I found it to be very refreshing that this book was oriented primarily towards the first-line supervisor level. Although the principles and concepts outlined in the book were clearly applicable toward supervisory and management positions above that first line level, the thrust of its direction was somewhat unique in the direct approach towards first line supervision.

Additionally, the use of war stories to demonstrate specific examples of conceptual thoughts of principle allowed the reader a glimpse of practical applications of the various principles.

It was quite strange that while this book was such a very easy read - easy to follow, well written, and by no means conceptually hazy - that in fact, I found it hard to finish! And that was only because I found myself reading a section, putting the book down and mulling over what I just read (and sometimes mulling it over off-and-on for hours), going back and re-reading it, etc. before going on to the next section. As a result, it took me quite a bit longer to finish the book that I had first imagined!
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21 of 22 people found the following review helpful By SFC Patrick Dyer on October 10, 2000
Format: Hardcover
This is an outstanding book that tells an uninformed reader exactly how NCO's should motivate, direct, and give purpose for a Three Meter Experience ! FM 22-100 guides soldiers in the Army leadership process through the eyes of Senior Officer Leadership. The Three Meter Zone gives it to you by a Noncommissioned Officer, for Noncommissioned Officers who like to get close and personal. We are in an Army that has sold its soul to corporate America and are being taught to "manage" soldiers instead of leading them. Its good to see a book supporting direct, in your face leadership !! I've conducted a Bold site adjustment on my leadership style and am confident that my shot group is now in the Three Meter Zone!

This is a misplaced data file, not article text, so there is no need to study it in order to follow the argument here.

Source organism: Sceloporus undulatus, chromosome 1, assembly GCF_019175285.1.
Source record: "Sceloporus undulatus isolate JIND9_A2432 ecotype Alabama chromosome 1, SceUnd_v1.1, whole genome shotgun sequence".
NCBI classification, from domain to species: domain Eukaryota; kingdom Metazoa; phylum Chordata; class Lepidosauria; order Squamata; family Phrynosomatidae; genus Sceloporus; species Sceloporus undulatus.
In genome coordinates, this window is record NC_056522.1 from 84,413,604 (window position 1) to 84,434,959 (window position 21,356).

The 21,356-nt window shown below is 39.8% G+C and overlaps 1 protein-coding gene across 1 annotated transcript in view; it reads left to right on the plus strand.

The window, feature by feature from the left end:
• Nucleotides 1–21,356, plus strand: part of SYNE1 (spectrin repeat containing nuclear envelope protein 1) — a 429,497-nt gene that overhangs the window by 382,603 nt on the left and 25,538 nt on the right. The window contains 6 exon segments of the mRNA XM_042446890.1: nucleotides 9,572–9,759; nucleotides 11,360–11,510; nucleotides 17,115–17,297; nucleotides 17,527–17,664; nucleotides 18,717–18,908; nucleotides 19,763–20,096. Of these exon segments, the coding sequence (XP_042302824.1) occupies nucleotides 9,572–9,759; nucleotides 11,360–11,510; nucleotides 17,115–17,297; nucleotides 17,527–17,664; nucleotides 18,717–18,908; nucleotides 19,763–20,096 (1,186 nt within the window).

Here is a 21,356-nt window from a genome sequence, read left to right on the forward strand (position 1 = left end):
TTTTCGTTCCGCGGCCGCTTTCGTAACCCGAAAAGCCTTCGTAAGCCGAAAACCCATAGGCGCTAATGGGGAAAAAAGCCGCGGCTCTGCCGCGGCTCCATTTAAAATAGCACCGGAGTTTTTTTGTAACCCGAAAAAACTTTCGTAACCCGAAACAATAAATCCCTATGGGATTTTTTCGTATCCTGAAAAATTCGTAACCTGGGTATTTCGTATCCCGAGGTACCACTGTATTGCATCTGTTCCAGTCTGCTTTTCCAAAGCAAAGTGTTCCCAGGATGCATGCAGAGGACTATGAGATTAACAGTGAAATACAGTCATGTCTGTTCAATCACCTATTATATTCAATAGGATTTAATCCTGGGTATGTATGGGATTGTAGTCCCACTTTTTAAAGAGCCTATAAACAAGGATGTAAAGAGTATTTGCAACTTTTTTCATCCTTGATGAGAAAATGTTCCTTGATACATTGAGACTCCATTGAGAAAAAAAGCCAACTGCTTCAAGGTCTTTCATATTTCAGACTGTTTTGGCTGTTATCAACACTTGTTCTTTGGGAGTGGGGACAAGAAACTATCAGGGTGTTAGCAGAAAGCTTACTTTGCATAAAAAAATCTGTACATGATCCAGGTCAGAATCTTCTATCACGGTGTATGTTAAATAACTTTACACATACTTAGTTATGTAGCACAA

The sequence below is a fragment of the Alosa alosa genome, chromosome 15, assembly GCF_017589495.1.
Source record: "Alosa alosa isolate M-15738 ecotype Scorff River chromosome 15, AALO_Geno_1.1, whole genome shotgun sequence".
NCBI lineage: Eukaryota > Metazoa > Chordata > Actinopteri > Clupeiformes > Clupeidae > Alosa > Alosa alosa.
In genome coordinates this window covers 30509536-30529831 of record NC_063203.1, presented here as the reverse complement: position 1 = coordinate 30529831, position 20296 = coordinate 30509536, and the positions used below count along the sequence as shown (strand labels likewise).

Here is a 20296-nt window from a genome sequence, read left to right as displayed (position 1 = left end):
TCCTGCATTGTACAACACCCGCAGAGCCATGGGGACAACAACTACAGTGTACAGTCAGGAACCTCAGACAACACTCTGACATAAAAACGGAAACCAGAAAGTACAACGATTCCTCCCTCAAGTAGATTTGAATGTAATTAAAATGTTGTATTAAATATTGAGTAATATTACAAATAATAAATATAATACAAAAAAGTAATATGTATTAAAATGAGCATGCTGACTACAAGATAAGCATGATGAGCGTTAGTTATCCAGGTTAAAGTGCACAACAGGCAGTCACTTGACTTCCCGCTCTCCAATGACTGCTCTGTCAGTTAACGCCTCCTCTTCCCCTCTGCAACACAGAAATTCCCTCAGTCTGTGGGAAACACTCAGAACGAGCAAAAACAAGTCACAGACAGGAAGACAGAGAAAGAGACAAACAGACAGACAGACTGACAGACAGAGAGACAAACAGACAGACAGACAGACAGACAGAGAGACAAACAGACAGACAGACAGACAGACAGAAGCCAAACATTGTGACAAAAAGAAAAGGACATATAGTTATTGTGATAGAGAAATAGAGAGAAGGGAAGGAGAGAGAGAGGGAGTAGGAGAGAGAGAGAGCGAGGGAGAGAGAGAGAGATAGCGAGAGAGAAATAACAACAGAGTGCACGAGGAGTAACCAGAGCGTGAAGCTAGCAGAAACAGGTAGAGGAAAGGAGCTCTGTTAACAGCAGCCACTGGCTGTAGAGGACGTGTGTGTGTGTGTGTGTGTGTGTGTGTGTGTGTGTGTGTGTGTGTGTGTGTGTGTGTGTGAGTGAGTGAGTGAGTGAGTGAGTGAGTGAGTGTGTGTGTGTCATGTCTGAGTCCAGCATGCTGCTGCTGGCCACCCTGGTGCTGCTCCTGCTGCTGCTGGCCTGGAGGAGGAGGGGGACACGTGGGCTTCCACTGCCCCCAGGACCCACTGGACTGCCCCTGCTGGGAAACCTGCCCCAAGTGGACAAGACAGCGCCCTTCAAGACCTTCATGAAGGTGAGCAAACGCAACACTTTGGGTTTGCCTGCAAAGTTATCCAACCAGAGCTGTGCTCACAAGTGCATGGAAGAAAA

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10 of 11 people found the following review helpful By Kurtis Kadir on April 17, 2007
Format: Paperback
The concept of the three meter zone is brilliant for business-- when combined with some of the reading in Small Unit Leadership: A Common Sense Approach (notice some, I wasn't entirely happy with the other book) you'll find that there are four basic types of employees:

1)Willing and Able: Those who don't need huge amounts of supervision (100 meter zone, completely safe and needs a pat on the back every once in a while)

2)Willing and Unable: Those who can be molded/trained (50 meter zone, needs some training to get the job done but is completely willing to learn with some help)

3)Unwilling and Able: 50 meter zone employee who needs guidance to get him back to the 100 meter zone

4)Unwilling and Unable: 3 meter zone employee-- immediate up-training and close supervision required.

The concept of the 3, 50, and 100 meter zones is based off of a training that the author received concerning the Bouncing Betty Mine-- this is an anti-personnel mine that was capable of killing within 3 meters, wounding at 50, and wasn't out of danger-close until 100 meters. As a supervisor, we are the mine. Our job is to get our employees out of our killing zone (in other words, write ups, disciplinary action, etc) as quick as possible.

Like other great military/business reads that have proceeded it the material is given concisely with a minimum of fluff; you can tell that the author knew what he wanted to say and how to say it. I highly recommend this book for those who want to learn more about military doctrine in business; my copy is right next to the Book of Five Rings and the Art of War.